Fibrocystic Breast Disease and Breast Cancer

The most important thing to understand about fibrocystic breast is that this condition is not the same as breast cancer, though both tend to cause lumpiness in the breast. So what are the differences? Breast cancer or carcinoma of the breast is a dangerous pathology in which a cancerous tumor forms in the breast. This tumor can spread locally by contiguous spread, to the more virulent (highly malignant) types, which can spread to all parts of the body, i.e. metastasize to the liver, lungs, bone and brain etc. In its highly malignant form, it (breast cancer) can be lethal within months to years if left untreated. Unlike breast cancer, fibrocystic breast disease is a benign condition, almost considered physiological or a normal change in the breast of pre-menopausal women. Unlike breast cancer, fibrocystic breast disease will never be lethal and does not spread to other parts of the body. On self examination, the main differences are that the patient of breast cancer will usually have symptoms of weight loss and unusually severe pain in the breast. The woman may be able to feel a new lump or growth in the breast that was previously not seen. This lump may be adherent to the underlying chest wall or the overlying skin. Mammography and breast ultrasound is usually sufficient in suspecting breast cancer. Finally MR and CT imaging may also help along with FNAC or fine needle aspiration cytology or biopsy of the suspected breast tumor.

However, despite the differences, there is a small minority of women who have long term fibrocystic breast condition, who will also develop hyperplasia with atypical cells in the breast. Atypical cells are partially mutated cells in the breast which have appearances different from that of the other normal cells in the breast (on microscopic examination). How do atypical cells form in the breast? Due to chronic and repeated changes taking place in the breast during every menstrual cycle, over a long period before menopause, the woman’s breast undergoes repeated injury due to the hormonal effects and those from dietary and metabolic as well as environmental factors. There are also cells that destroy these atypical cells in a self regulatory mechanism in the body. However, repeated insults due to the causes mentioned above can upset the balance that maintains normalcy in the breast tissues. The result is that there is proliferation of atypical cells in the breast, called hyperplasia. Some of these atypical cells can undergo a cancerous change (the step towards cancer formation). This is more likely to occur if the woman has a history of breast cancer in the family or among close relations. Such women are advised to undergo detailed follow up and monitoring for breast cancer including needle biopsy and imaging. In case atypical cells are present on needle biopsy, the patient has to be followed up regularly for cancerous changes in these cells. It must be noted that the severity of fibrocystic breast disease has no direct relation to breast cancer formation.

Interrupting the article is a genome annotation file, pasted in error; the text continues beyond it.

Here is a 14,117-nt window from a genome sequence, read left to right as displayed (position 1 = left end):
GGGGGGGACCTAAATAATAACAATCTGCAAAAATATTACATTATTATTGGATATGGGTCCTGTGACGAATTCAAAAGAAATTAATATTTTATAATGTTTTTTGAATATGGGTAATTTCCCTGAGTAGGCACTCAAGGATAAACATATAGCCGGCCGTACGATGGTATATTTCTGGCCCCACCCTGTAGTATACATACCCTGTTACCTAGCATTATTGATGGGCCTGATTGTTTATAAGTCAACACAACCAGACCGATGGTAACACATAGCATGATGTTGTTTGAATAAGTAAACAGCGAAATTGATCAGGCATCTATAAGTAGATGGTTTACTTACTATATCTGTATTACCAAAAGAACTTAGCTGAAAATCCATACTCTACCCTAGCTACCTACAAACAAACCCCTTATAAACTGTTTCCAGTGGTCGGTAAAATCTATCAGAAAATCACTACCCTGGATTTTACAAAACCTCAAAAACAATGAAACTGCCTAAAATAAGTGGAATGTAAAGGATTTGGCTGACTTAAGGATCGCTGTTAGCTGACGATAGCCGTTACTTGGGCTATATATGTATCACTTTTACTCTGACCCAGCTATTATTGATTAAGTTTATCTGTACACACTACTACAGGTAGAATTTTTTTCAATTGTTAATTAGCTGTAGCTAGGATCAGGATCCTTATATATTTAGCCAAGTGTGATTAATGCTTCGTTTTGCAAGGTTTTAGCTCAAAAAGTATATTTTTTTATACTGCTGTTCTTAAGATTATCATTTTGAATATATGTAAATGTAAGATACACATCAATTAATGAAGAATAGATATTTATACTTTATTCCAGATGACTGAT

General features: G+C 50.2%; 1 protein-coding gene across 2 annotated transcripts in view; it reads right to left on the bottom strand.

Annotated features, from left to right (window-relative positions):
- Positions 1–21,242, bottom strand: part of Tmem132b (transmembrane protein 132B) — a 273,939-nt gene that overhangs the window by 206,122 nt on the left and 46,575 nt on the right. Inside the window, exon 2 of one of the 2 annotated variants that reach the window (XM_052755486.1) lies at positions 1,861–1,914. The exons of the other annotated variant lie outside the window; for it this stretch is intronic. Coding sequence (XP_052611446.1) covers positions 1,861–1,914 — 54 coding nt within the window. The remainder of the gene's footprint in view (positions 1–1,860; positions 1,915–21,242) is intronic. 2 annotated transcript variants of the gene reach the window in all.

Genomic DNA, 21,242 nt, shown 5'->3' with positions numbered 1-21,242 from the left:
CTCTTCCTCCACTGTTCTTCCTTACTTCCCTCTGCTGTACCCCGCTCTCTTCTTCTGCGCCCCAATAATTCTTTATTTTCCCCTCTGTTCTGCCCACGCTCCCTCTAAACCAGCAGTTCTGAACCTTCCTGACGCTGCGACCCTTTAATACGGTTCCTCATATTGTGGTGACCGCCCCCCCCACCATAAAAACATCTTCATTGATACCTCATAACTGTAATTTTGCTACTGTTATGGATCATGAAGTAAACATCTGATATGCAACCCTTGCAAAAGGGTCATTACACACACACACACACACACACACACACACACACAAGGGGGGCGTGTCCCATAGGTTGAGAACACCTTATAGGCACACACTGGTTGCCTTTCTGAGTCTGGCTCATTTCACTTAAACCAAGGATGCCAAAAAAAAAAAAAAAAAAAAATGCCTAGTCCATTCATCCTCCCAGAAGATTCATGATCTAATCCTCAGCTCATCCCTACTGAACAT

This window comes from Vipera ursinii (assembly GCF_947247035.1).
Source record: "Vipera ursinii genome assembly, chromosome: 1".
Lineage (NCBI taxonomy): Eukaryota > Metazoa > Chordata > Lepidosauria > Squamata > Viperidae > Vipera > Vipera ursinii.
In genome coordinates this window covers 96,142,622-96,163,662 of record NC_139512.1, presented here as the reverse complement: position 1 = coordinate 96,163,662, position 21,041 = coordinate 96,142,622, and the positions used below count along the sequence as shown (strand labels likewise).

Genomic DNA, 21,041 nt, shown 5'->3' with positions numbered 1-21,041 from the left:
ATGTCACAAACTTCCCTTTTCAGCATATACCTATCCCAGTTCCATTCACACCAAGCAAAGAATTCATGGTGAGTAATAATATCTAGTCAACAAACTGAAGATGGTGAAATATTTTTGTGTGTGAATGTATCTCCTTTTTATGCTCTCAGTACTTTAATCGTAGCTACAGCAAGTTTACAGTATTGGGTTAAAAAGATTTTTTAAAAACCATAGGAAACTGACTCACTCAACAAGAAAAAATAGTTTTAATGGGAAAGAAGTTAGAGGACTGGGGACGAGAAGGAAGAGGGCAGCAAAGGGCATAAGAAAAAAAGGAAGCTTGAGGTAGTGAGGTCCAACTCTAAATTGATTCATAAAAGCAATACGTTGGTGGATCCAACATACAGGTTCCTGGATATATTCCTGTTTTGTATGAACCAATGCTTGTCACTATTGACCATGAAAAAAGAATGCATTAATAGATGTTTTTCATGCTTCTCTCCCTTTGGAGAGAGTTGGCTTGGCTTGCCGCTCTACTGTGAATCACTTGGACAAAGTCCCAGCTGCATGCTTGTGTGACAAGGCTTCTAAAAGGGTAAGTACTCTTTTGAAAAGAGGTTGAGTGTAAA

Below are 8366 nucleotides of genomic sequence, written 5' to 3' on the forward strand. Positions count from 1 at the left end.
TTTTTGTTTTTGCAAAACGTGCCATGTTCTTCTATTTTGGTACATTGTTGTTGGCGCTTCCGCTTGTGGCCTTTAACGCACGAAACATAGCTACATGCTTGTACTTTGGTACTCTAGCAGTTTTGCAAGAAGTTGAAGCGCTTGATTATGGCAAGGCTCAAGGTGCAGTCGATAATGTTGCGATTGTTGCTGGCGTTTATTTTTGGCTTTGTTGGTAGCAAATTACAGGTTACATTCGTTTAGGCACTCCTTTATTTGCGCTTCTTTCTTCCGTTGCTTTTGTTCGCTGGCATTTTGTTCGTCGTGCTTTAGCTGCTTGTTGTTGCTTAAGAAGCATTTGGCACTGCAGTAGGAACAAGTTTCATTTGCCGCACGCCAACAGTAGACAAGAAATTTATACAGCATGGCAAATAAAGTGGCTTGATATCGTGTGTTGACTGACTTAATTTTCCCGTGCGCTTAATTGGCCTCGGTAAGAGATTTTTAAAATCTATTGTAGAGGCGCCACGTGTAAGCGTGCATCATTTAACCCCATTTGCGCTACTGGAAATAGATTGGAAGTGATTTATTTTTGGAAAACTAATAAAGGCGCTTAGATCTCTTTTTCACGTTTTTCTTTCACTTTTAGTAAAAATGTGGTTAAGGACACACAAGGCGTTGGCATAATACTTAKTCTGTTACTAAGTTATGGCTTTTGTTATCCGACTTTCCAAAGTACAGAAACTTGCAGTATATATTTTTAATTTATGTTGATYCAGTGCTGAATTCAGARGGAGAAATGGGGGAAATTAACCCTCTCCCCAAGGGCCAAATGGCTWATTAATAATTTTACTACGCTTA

For further information see Fibrocystic Breast Disease.

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